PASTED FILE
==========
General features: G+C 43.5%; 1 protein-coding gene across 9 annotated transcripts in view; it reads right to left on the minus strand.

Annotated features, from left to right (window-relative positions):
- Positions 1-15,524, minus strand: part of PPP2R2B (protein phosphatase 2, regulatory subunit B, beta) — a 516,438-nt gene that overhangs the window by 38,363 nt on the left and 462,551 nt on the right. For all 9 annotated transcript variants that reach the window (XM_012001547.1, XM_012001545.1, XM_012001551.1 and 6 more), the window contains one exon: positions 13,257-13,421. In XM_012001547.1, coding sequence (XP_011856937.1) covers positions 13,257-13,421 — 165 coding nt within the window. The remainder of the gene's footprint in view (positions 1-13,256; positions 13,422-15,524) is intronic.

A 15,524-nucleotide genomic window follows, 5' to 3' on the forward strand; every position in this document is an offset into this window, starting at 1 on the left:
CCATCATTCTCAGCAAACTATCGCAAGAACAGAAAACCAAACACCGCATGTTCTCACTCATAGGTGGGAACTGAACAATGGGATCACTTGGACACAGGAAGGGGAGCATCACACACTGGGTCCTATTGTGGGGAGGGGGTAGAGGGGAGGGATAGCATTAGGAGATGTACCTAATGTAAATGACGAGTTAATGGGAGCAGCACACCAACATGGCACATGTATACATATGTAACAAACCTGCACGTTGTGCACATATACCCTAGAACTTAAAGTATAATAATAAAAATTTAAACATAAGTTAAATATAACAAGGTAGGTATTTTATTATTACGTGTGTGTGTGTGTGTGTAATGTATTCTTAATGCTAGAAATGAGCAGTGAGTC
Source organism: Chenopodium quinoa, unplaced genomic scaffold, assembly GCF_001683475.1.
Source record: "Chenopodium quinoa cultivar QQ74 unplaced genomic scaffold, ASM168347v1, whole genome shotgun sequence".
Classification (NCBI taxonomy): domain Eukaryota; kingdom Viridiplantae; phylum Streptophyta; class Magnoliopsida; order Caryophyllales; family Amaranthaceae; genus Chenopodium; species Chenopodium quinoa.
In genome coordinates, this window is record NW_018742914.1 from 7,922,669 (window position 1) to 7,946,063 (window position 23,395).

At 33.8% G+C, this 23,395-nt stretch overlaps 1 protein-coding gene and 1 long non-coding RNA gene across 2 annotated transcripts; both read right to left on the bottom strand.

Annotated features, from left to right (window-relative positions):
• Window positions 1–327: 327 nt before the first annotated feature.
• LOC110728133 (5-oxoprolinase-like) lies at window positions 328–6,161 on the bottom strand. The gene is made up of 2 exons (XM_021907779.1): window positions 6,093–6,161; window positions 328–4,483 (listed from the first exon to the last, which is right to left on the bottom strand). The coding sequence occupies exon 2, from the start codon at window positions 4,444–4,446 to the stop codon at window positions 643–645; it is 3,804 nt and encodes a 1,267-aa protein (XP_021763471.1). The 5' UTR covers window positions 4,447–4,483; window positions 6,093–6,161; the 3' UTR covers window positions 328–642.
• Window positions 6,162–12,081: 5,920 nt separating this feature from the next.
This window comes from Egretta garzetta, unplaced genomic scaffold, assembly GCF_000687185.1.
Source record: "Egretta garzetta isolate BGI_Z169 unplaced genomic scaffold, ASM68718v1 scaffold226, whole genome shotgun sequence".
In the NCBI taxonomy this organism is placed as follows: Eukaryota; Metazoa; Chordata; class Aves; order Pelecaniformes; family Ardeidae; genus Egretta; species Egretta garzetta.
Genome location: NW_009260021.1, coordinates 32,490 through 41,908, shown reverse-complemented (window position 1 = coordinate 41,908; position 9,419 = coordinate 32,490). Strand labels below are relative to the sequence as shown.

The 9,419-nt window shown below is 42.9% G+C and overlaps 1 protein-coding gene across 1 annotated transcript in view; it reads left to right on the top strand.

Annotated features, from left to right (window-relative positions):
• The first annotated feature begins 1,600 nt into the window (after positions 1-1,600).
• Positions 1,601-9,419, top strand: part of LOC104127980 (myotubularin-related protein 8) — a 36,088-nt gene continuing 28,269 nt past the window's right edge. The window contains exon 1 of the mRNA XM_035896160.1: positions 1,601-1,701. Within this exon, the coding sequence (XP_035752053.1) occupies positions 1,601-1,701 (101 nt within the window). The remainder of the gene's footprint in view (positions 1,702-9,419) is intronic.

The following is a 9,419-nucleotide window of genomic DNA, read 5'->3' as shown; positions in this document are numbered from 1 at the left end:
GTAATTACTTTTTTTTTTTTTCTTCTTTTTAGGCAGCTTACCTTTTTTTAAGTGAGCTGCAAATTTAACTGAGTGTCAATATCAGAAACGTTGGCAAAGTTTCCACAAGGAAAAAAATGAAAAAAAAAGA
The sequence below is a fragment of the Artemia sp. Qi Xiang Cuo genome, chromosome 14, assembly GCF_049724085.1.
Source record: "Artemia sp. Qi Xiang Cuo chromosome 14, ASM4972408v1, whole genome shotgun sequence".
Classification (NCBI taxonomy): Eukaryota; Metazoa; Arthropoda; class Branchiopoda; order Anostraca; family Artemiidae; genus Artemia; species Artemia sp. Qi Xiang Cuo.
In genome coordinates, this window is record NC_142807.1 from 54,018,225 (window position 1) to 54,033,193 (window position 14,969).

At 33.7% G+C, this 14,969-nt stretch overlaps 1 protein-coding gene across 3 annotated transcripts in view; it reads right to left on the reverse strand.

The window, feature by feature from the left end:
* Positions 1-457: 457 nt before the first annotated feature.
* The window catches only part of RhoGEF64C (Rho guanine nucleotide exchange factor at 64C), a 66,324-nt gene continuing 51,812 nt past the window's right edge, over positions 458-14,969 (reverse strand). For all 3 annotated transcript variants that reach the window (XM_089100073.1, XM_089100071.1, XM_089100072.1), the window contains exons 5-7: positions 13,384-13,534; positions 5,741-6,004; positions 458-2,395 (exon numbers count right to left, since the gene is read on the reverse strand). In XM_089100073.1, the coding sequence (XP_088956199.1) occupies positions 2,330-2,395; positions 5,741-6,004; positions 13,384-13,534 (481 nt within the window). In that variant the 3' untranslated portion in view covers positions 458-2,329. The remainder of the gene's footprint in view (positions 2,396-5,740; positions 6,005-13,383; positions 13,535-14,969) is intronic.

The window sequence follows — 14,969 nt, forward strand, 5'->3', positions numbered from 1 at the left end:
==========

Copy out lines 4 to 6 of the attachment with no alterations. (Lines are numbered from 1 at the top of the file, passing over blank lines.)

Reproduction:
A 15,524-nucleotide genomic window follows, 5' to 3' on the forward strand; every position in this document is an offset into this window, starting at 1 on the left:
CCATCATTCTCAGCAAACTATCGCAAGAACAGAAAACCAAACACCGCATGTTCTCACTCATAGGTGGGAACTGAACAATGGGATCACTTGGACACAGGAAGGGGAGCATCACACACTGGGTCCTATTGTGGGGAGGGGGTAGAGGGGAGGGATAGCATTAGGAGATGTACCTAATGTAAATGACGAGTTAATGGGAGCAGCACACCAACATGGCACATGTATACATATGTAACAAACCTGCACGTTGTGCACATATACCCTAGAACTTAAAGTATAATAATAAAAATTTAAACATAAGTTAAATATAACAAGGTAGGTATTTTATTATTACGTGTGTGTGTGTGTGTGTAATGTATTCTTAATGCTAGAAATGAGCAGTGAGTC
Source organism: Chenopodium quinoa, unplaced genomic scaffold, assembly GCF_001683475.1.